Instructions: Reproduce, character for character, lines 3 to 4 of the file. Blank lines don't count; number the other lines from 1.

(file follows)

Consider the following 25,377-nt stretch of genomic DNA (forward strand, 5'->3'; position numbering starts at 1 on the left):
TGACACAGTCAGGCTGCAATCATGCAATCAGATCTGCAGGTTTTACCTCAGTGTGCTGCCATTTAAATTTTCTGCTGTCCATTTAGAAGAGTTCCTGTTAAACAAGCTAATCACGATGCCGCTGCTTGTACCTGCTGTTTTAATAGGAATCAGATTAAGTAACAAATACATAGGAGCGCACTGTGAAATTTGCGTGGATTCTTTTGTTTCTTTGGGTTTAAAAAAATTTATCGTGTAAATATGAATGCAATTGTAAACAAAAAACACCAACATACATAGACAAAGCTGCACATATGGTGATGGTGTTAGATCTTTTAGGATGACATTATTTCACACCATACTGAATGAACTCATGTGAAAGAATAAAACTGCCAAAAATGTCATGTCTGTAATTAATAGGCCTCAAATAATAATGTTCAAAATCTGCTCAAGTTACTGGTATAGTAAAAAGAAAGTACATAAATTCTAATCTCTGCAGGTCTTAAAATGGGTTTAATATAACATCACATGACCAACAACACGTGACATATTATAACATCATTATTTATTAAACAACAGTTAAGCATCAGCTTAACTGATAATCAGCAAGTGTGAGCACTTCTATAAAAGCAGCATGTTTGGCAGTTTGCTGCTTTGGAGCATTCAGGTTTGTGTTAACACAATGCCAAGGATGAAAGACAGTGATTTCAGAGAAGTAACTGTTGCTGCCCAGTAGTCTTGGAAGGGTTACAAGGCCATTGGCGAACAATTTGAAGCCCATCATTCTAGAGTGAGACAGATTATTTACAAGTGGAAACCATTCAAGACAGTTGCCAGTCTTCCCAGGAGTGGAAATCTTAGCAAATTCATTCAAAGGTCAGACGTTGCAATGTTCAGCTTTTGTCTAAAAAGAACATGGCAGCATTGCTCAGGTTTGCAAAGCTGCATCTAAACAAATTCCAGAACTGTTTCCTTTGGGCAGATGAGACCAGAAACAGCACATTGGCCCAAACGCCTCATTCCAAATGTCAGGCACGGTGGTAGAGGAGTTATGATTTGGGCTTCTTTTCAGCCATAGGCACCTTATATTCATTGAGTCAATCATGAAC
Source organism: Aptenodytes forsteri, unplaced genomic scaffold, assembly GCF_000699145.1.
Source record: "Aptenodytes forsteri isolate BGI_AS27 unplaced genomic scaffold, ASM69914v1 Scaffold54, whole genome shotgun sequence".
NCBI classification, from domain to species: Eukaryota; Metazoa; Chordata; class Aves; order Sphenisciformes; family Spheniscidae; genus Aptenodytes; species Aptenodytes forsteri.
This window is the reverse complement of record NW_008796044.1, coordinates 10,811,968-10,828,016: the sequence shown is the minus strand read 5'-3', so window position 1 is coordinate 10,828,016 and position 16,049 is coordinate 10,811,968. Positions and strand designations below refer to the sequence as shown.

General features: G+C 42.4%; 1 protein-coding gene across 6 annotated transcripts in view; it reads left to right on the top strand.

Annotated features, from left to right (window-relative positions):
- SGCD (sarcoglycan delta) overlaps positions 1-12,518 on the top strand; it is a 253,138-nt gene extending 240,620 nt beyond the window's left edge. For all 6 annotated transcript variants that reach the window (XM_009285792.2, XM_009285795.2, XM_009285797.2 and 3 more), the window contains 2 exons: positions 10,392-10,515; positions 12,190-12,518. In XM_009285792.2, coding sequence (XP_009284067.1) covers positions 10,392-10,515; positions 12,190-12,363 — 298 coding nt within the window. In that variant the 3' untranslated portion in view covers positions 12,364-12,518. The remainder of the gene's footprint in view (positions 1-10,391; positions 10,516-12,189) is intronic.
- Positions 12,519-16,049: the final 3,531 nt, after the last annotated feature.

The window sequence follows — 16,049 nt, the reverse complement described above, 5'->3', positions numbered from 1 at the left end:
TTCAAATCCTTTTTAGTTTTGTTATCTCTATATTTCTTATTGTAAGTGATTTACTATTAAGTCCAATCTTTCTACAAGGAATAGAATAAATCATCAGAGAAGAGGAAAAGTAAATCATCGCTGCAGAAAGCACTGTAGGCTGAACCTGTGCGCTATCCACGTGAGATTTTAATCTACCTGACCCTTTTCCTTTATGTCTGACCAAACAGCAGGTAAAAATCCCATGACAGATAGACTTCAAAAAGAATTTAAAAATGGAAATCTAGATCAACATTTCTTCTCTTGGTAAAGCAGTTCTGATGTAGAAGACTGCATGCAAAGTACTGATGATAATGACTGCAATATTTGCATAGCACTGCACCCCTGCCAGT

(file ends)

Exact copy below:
Source organism: Aptenodytes forsteri, unplaced genomic scaffold, assembly GCF_000699145.1.
Source record: "Aptenodytes forsteri isolate BGI_AS27 unplaced genomic scaffold, ASM69914v1 Scaffold54, whole genome shotgun sequence".